Each time you look at your piece with fresh eyes, you'll find anew dimension to it. So go ahead, play with metaphors, sprinkledialogue, and lead your readers down a path of sensory detail.But don't forget the most important thing -- the story. In theend, no matter how you choose to write it, it's about openingyourself up to your readers. It's about making them laugh, cryand learn through your experiences, right along with you.
Give the reader take-away value
In the book The Art of the Personal Essay, Phillip Lopatewrites, "The personal essayist looks back at the choices thatwere made, the roads not taken, the limiting familial andhistoric circumstances, and what might be called the catastropheof personality."
And that's what it is, really. In life, and in our own personalexperiences, things are never as they seem. Nothing is simple andstraightforward. It's your job, as the personal essayist, to takethe reader by the hand and guide her to those places inside theself where things become clear -- where there is but oneuniversal truth, which comes out of the wisdom gained throughyour experiences.
Don't forget the market
Like with any other genre, if you're writing to sell, you need tobecome familiar with the ins and outs of the market and writewithin the boundaries of a particular publication. Word length,topics, the level of details -- all these things then becomeimportant considerations for an editor when judging your work forpublication. Nothing beats studying the style of the publication,and focusing your material to meet the needs of the market.Target markets aren't just limited to local newspapers; nationalmagazines often have last-page essays and sections dedicated tofirst-person stories.
So if you find yourself constantly relaying stories of youradventures, love to inspire and educate, and don't mind cuttingopen a personal vein or two, venture into the world offirst-person writing. Getting personal might just be your thing.
- Essay Writing: When It's Just Too Personal - Heather Haapoja
- An Exercise in Essay-Writing - Sheila Bender
- Personally Speaking - Kathryn Lay
- Writing the Personal Essay - Mridu Khullar
- Grab That Memory Before It Slips Away! - Uma Girish
This article may not be reprinted without the author's written permission.
Freelance journalist Mridu Khullar loves to travel to new and interesting places, meet fascinating people and hear their stories, and in the process, find some of her own. Her work appears in several national and international publications including ELLE, Yahoo.com, Chicken Soup for the soul, Writer's Digest, World & I, and the Times of India. She lives and works out of New Delhi and has the mandatory writer's coffee addiction and temperamental muse. Visit her online home at http://www.mridukhullar.com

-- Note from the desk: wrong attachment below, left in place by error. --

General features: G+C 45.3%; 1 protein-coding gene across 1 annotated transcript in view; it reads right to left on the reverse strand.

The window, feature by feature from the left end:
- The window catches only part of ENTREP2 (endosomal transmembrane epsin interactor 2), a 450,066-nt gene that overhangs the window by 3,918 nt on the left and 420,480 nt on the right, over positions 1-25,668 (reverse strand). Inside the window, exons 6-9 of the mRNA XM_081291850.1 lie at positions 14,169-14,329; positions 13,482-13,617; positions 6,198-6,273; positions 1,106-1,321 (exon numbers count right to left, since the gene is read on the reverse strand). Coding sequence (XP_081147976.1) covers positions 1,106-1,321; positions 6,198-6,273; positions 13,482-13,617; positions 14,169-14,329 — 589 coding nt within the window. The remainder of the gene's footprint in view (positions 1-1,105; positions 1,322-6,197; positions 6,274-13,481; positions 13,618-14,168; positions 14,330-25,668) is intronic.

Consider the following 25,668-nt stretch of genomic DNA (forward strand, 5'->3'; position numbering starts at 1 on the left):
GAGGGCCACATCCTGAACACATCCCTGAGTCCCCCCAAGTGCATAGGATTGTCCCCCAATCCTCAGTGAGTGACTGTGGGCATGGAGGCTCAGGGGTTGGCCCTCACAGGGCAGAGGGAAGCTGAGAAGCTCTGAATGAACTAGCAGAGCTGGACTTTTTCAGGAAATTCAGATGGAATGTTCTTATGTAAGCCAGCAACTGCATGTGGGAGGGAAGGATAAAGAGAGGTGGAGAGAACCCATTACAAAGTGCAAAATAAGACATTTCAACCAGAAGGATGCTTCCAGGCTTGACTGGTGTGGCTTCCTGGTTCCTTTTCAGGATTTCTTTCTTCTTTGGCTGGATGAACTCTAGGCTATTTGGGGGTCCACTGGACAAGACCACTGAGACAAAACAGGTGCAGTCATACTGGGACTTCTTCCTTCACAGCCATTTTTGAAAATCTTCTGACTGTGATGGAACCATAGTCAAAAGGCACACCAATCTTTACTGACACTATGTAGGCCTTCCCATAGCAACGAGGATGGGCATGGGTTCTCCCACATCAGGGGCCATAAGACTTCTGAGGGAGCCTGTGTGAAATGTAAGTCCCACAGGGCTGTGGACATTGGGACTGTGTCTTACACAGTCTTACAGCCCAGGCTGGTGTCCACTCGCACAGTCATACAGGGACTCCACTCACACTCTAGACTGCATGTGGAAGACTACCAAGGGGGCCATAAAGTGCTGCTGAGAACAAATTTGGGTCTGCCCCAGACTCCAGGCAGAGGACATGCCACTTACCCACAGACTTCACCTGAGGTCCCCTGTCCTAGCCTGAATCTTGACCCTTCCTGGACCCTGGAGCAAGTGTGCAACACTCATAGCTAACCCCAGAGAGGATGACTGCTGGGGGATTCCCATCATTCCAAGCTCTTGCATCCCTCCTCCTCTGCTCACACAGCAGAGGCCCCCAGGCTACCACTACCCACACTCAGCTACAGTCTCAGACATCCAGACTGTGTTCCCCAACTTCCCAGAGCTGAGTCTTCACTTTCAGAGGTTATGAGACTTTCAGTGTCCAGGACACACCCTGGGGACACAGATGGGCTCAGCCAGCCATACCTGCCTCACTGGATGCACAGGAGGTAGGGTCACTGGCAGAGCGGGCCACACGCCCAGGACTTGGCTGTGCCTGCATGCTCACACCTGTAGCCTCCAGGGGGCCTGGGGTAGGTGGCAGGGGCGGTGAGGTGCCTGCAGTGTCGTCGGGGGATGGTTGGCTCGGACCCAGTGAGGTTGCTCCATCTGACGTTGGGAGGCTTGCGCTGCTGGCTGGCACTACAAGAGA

Using a frame story for the introduction and conclusion should be familiar to you from lots of movies.One good example of a story frame is UP. In this case, the movie opens with the frame of Carl looking at the scrapbook Ellie has made for him about their life and dreams, before flashing to the present story of Carl and Russell and their adventures. The movie returns to the frame at the end of the movie as Carl looks at the last page of the photobook Ellie has made for him. He learns that it was the journey of the relationship which was the real adventure.
Another kind of frame can be a flashback. In this technique, you start in the middle of the action (or after it is over) and then flashback to an earlier memory. The Notebook uses the story of a man spending time with his wife with Alzheimer's as the frame for his re-telling the story of their romance.
The advantage of using a frame is that it makes it easier for you to talk about the meaning of the story, especially if you use the present day to flashback to the past. Be sure the frame is not just random. There should be an event, object, conversation, or situation which causes you to flash back in memory.